Category Archives: Garden Inspiration

Make Your Own Rosemary Water

I have been working on a couple of new face cream recipes using infused apricot oil with herbs/flowers from my garden. I thought the lotions would be even more nourishing if I used my own herb/flower waters instead of the rosewater I usually buy So, this morning I gathered a bunch of fresh rosemary from the garden and made rosemary water. It was so easy that I want to share what I did with you so you can make it. You can also use other herbs or flowers but just about anyone has rosemary growing by them.

Rosemary is rich in antioxidants that nourish the skin and help prevent premature aging (such as droopiness and age spots). It has antiseptic and astringent properties making it a natural face cleanser and toner. Rosemary essential oil is used in shampoos to promote hair growth.

You can use your rosemary water as a face toner or body mist. You can also use it in cream recipes instead of distilled water.

  1. Gather about 6 handfuls of fresh rosemary. I left the rosemary leaves on the stems.
  2. Get your biggest stainless steel or glass pot and place a medium glass bowl in it (I used a round Pyrex dish). Place the rosemary around the bowl and cover it with distilled water (just enough water to cover the rosemary).

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    Ice covering the lid.
  3. Place the lid upside down on top of the pot and fill it with ice (I used a glass lid since that’s the lid that fit the tightest) . Turn the stove on low heat and let it come to a simmer (don’t let it boil). Once the ice has melted (it took about 20 minutes), I removed it and added more ice.

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    Steam rich in essential oils from the rosemary rises to the lid, condenses and drips into your glass bowl. Do you see the drops?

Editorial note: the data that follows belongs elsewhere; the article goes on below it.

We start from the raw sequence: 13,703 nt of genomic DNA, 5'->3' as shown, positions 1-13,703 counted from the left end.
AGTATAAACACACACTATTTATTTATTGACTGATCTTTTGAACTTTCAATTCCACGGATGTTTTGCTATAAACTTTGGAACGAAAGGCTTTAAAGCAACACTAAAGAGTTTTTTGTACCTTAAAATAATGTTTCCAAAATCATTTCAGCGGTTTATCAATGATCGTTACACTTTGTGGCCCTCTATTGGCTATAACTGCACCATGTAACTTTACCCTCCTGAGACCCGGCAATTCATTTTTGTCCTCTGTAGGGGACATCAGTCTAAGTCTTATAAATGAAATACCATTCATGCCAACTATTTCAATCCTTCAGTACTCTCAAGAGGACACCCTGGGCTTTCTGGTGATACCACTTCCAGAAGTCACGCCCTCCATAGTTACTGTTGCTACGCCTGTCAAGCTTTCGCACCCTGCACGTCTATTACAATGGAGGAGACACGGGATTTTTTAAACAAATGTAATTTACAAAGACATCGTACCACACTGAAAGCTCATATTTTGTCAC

4. I changed the ice twice and then I turned the stove off and let the rosemary water cool inside the pot before taking it out.

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    You can see the rosemary water in the glass bowl.
  5. Once your rosemary water has cooled pour it into a glass jar and keep it in a cool place. It will keep for 6+ months.

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    About to pour the rosemary water in an amber bottle.

What do you plan to make with your rosemary water?

Weeds are Awesome- Check out their Nutritional Value

One handy chart to have when you need to convince others that lots of weeds are actually edible and highly nutritious (Thanks Joybilee Farm for sharing):

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I love my weeds regardless of their nutritional value though…free greens in the Spring and Fall (and sometimes summer if it doesn’t get too hot)…YES, PLEASE!! Check out this huge bowl I picked the other day for dinner (cleaver tips, dandelion greens and nettles):

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Nevermind that it cooked down to just 2 cups of tasty greens

An Awesome Weekend Spent Outside Learning

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Our set up (mine is the one on the right)

This past week and weekend I attended the Florida Earthskills Gathering.  I had an awesome time learning, hanging out with friends, meeting new people, dancing, singing, walking, camping, etc. There are not enough words to describe how much I like going to these gatherings, they always make me feel like I am at home among people that share similar interests and lifestyles.

This time I learned a variety of hand skills such as Naalbinding. It is an ancient technique for making socks, mittens, etc that predates crochet and knitting. It originated in Scandinavia. The beginning can be a bit confusing, but I found it pretty easy to catch on. I also took a class on finger weaving, which for some reason was harder for me to catch on  but I do want to try it again at some point.

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I also learned to make a rug with cloth and a toothbrush needle. This is really easy and quick to make. It does use a lot of cloth but I have enough old clothes/fabric, I think, that I can use. I am also going to make one with the plastic bags I have to take with me to future classes (to keep my butt dry).

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I went on two herb walks and they were both great and entertaining. The first walk was with Green Dean , which, if you live in Florida, I would highly recommend you check him out. He does a lot of walks throughout the state.  On the last day, I went on a walk with Doug Elliott. It was highly informative and entertaining; not only did he teach us about a variety of plants but he also sang songs and told stories. I also highly recommend taking his classes and checking out his books. Plus, I saw my first bald eagle so that was awesome!